Diabetes medicine may benefit cancer patients
With more than 22,000 ovarian cancer diagnoses every year, finding treatment options is important. Currently, fighting the disease often involves chemotherapy, radiation therapy and possibly a hysterectomy. But new research suggests that a common diabetes medication, metformin, may increase the survival of women with ovarian cancer. Metformin is a medication that’s used to lower blood sugar levels in people with type 2 diabetes.
The study evaluated the medical records of women with ovarian cancer who were diagnosed between 1995 and 2010. In their analysis, the researchers used a control group of 178 women who did not take metformin before their diagnosis and 61 who did. Out of the control group, 47 percent of women survived five years after their diagnosis; 67 percent of women taking metformin survived that same period.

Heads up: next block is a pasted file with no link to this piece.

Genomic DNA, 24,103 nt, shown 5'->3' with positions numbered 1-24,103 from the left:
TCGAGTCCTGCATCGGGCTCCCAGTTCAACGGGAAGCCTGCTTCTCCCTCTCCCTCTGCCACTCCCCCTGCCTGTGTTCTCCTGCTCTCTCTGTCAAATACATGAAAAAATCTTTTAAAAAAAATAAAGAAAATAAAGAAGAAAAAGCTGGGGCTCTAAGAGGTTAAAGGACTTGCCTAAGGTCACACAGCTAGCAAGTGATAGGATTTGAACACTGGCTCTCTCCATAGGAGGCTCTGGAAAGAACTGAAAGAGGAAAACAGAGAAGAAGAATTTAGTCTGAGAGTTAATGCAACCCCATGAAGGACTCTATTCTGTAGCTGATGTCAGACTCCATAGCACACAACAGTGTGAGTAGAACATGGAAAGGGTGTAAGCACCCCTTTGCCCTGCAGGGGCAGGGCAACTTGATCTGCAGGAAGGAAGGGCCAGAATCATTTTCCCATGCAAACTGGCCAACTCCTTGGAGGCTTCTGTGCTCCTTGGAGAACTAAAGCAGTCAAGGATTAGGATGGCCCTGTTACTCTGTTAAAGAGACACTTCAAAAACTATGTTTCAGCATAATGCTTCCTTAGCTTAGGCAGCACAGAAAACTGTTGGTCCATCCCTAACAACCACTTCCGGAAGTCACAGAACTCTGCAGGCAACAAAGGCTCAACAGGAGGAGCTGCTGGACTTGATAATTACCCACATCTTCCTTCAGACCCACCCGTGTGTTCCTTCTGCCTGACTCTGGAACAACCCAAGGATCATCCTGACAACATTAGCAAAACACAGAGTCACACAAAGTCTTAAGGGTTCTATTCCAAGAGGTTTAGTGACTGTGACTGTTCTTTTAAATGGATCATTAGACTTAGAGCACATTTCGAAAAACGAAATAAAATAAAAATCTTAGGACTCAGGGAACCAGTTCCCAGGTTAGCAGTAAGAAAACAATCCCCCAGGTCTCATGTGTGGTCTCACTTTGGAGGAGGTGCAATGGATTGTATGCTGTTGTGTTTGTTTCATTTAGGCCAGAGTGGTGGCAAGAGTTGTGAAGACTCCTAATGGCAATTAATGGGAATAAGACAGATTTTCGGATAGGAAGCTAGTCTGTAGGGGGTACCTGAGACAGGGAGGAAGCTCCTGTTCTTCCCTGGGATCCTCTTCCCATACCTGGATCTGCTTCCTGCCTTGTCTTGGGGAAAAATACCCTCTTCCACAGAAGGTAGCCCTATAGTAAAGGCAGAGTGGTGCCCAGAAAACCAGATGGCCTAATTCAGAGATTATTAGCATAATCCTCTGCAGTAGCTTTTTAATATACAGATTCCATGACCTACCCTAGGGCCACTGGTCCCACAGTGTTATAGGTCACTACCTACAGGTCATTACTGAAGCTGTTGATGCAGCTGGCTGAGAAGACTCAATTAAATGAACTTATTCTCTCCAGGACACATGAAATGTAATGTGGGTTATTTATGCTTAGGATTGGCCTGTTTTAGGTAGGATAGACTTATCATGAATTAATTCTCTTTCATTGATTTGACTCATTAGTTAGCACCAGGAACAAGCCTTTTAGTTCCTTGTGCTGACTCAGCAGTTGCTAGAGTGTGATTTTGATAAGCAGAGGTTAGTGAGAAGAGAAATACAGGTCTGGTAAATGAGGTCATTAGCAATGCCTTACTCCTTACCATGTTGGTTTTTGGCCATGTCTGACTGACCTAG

Researchers aren’t quite sure why, but they believe the improved outcomes may be linked to the fact that metformin lowers blood sugar levels and increases insulin sensitivity, which are two factors associated with cancer growth. More research is needed before recommending metformin as a cancer treatment, but if you are have ovarian cancer and diabetes or pre-diabetes, talk with your doctor about whether you might benefit from this medication.